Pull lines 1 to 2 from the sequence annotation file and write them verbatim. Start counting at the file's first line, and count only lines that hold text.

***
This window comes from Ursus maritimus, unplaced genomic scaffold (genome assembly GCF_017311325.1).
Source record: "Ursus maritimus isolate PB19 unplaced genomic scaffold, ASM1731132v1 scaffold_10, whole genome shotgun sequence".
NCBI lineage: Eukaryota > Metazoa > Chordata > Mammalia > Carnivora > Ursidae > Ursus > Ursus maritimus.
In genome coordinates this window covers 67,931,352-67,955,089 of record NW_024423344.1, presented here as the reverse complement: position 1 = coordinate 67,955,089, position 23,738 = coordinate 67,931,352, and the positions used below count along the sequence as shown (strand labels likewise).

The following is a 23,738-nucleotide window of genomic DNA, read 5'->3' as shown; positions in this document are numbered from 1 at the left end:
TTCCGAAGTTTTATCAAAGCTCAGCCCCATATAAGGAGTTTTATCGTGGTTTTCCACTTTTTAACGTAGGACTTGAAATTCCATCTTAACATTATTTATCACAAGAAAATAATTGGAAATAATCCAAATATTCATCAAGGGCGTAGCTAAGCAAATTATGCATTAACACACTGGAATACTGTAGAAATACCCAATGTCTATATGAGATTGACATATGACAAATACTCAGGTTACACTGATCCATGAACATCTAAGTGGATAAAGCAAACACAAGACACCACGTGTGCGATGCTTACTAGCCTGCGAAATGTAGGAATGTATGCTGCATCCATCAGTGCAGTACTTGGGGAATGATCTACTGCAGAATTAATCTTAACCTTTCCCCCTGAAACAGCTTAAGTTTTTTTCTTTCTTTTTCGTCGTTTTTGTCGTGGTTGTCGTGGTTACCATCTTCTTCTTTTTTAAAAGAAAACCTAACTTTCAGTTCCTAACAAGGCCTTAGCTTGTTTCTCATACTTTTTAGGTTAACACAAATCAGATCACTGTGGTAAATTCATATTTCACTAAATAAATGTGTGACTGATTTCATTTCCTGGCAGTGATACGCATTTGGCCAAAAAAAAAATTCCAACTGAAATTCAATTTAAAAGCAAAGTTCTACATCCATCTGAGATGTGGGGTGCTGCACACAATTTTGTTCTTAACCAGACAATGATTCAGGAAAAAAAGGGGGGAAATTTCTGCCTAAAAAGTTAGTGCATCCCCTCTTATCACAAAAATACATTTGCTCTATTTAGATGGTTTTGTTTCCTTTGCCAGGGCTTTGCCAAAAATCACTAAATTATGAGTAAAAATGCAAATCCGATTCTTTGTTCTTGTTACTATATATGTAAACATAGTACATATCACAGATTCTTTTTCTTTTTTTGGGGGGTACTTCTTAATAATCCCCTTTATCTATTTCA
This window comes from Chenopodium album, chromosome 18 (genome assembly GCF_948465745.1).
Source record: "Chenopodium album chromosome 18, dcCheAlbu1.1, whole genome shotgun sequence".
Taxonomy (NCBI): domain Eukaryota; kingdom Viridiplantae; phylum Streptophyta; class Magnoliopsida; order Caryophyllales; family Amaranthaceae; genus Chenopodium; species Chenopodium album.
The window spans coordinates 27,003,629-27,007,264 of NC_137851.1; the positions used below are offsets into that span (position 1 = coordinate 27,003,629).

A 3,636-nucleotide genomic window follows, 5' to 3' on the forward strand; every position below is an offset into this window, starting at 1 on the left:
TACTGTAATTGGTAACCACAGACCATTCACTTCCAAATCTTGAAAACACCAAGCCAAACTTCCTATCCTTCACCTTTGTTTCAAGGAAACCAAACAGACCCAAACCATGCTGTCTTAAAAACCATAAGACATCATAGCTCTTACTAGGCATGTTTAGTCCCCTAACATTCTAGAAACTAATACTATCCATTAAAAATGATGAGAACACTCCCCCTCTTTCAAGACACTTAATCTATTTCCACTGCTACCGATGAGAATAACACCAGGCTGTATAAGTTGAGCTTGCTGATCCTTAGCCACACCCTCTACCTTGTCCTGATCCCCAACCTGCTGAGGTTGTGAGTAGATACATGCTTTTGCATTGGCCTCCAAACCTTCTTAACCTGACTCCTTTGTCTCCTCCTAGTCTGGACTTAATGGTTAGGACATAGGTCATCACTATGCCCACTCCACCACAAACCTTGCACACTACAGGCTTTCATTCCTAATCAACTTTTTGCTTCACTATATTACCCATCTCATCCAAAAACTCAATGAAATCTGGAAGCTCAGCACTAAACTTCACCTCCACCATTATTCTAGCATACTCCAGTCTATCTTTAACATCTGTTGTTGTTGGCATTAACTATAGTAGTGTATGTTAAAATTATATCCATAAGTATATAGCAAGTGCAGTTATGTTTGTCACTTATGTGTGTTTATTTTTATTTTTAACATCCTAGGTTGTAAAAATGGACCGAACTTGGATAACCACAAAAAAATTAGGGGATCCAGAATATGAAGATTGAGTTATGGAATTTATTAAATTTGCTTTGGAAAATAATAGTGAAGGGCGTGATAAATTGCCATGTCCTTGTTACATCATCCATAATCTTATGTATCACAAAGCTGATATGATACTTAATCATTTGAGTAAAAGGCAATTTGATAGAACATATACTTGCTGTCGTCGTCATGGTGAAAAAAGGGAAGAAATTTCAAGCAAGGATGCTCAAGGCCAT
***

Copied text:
This window comes from Ursus maritimus, unplaced genomic scaffold (genome assembly GCF_017311325.1).
Source record: "Ursus maritimus isolate PB19 unplaced genomic scaffold, ASM1731132v1 scaffold_10, whole genome shotgun sequence".